🍄IdeaMycomarkup Lib

It has been decided that a mycomarkup library is needed. You can read the original thoughts on the topic below; they shall be removed once they lose their value.

The library is developed on GitHub. It is not done yet.

Original text

Currently, mycomarkup is only implemented inside the MycorrhizaWiki codebase. I'm confident that it should be moved to a separate project one day, and here's why:

  1. Having a library to use would help making mycomarkup more popular greatly.
  2. If it is a different go package, we will be able to make a distinct mycomarkup program which could be used in any project in any language. I, myself, would find many usages for such a program.
  3. Tearing it apart from the rest of the system would make the whole system's architecture better.
  4. Mycomarkup and Mycorrhiza could be developed in parallel.

I suppose this is enough to convince anyone.

Implementation caveats

Myco{rrhiza, markup} are tied together greatly. For example, every link is colored red. A separate package would have no direct access to all the hyphae, therefore there will be a way to provide a way to check a hypha's existence. But for some use cases (and a separate package should cover more use cases than an embedded one) having such functionality is not needed.

There should be options:

type MycoMarkupOptions struct {
   // Return false when applied to a hypha name that exist. If it is not set, do not check for existence.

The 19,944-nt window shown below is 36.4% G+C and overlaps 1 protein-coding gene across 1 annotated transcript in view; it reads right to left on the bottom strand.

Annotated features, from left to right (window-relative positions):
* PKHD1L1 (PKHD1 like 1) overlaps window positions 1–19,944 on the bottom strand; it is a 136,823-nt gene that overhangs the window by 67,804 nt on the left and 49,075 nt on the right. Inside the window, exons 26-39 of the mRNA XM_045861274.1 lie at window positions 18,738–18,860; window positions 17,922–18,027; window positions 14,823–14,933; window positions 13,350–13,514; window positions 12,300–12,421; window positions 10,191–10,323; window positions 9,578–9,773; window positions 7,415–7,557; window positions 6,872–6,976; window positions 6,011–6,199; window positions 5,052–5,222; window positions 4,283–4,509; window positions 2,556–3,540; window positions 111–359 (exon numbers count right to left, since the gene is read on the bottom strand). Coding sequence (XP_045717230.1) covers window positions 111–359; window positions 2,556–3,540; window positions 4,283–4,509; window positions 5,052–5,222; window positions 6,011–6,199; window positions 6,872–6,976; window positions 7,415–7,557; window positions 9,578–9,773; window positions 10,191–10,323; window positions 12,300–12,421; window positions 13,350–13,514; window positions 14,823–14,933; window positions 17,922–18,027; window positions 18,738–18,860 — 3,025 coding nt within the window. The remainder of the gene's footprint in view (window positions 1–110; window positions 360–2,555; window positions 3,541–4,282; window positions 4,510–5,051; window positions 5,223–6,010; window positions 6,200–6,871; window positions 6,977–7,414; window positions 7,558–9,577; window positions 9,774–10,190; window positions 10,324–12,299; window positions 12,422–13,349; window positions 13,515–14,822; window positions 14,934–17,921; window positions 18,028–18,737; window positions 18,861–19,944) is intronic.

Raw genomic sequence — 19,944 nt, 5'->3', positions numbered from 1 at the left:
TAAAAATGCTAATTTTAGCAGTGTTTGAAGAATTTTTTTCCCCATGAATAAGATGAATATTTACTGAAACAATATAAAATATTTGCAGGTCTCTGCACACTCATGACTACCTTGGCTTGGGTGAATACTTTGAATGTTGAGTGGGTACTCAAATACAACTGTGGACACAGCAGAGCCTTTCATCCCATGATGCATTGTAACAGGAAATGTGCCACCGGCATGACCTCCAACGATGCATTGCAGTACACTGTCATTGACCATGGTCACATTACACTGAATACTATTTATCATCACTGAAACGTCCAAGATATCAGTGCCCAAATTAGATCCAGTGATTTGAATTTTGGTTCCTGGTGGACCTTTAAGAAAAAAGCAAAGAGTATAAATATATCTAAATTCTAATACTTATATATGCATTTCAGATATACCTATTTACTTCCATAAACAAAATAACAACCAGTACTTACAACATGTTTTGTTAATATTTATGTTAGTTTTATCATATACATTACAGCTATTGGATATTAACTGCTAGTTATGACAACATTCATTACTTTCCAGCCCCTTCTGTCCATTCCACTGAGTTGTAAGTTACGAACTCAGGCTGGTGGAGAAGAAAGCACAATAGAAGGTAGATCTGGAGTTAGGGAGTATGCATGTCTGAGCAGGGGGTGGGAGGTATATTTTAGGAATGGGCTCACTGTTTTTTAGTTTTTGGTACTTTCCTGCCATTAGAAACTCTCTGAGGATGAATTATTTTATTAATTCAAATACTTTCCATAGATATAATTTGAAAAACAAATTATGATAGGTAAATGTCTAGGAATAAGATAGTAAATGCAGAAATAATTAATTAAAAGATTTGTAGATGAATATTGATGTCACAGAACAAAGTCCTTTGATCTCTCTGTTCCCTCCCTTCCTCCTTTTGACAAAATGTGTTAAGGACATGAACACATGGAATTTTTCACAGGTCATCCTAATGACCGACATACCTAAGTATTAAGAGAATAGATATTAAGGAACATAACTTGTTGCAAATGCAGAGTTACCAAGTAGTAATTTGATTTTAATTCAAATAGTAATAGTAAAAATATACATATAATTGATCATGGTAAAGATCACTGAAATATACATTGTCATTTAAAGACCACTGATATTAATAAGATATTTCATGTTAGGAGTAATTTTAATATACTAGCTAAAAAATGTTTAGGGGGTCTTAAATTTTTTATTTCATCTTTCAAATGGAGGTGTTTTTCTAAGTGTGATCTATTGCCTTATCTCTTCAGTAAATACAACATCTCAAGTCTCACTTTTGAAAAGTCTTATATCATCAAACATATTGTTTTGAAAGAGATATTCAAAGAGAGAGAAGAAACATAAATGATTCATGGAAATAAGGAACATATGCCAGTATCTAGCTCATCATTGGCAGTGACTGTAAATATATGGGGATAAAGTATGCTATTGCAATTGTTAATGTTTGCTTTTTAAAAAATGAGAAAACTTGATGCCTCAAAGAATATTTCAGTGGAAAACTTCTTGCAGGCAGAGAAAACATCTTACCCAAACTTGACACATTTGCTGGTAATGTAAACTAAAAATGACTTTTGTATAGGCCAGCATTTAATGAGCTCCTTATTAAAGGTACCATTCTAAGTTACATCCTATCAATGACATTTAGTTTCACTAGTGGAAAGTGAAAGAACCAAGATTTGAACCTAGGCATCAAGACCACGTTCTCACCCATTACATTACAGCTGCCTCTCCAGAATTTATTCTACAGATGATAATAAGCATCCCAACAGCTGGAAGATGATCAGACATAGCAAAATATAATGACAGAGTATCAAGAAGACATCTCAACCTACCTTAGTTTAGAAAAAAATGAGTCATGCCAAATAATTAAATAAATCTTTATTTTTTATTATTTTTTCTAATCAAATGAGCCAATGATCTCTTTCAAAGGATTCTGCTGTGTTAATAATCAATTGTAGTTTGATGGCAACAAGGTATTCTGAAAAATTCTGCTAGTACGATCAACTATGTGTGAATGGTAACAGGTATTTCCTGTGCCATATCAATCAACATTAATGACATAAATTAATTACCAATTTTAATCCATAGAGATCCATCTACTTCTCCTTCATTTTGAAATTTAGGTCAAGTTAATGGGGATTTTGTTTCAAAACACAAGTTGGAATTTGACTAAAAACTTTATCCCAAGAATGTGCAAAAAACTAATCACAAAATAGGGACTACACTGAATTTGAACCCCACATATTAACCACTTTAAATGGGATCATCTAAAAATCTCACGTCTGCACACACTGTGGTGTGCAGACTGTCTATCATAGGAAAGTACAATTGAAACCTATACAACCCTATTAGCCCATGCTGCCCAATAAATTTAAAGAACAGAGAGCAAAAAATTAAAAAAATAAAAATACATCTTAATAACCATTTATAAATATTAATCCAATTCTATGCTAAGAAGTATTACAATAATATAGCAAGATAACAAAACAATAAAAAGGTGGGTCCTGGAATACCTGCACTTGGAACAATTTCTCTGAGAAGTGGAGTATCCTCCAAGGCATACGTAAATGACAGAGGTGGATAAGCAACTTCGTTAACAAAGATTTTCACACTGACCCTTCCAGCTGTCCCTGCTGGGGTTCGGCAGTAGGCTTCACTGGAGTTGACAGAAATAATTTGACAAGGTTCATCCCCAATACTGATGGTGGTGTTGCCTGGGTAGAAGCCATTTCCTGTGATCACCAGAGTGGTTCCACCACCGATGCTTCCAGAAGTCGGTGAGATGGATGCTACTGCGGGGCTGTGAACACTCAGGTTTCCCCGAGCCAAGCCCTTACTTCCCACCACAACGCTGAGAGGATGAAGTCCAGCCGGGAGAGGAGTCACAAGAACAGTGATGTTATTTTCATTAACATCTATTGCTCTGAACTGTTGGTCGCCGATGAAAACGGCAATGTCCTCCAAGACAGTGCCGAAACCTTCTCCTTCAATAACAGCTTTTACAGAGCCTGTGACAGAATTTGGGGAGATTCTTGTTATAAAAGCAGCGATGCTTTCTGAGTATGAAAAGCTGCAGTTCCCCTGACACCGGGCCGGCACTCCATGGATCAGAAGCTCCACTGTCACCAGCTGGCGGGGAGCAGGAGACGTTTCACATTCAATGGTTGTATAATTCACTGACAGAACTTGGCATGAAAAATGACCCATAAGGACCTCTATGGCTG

CheckForExistence func(string) bool

   // Given current hypha name and link's hypha name, return the best representation of it, while also handling relative links. If it is not set, keep links as is.
   CanonicalLink func(string, string) string

   // Given current hypha name, link's hypha name and transclusion range, return a mycomarkup document. If the document is nil, it is assumed to not exist. If the function is not set, do not support transclusion.
   Transclude func(string, string, XclRange) *MycoDocument

This is the the whole mycomarkup document translation algorithm overview:

  1. User gives text and hypha's name
  2. Lex and parse the document
  3. User calls all link and transclusion resolving stuff, giving access to their hypha storage
  4. Transform the document to the target markup

The target markup is, usually, HTML, but I'd love to also support Gemtext.

But what about the mycomarkup program? How do we handle hypha existence detection stuff there? Via sockets, maybe. Or through files.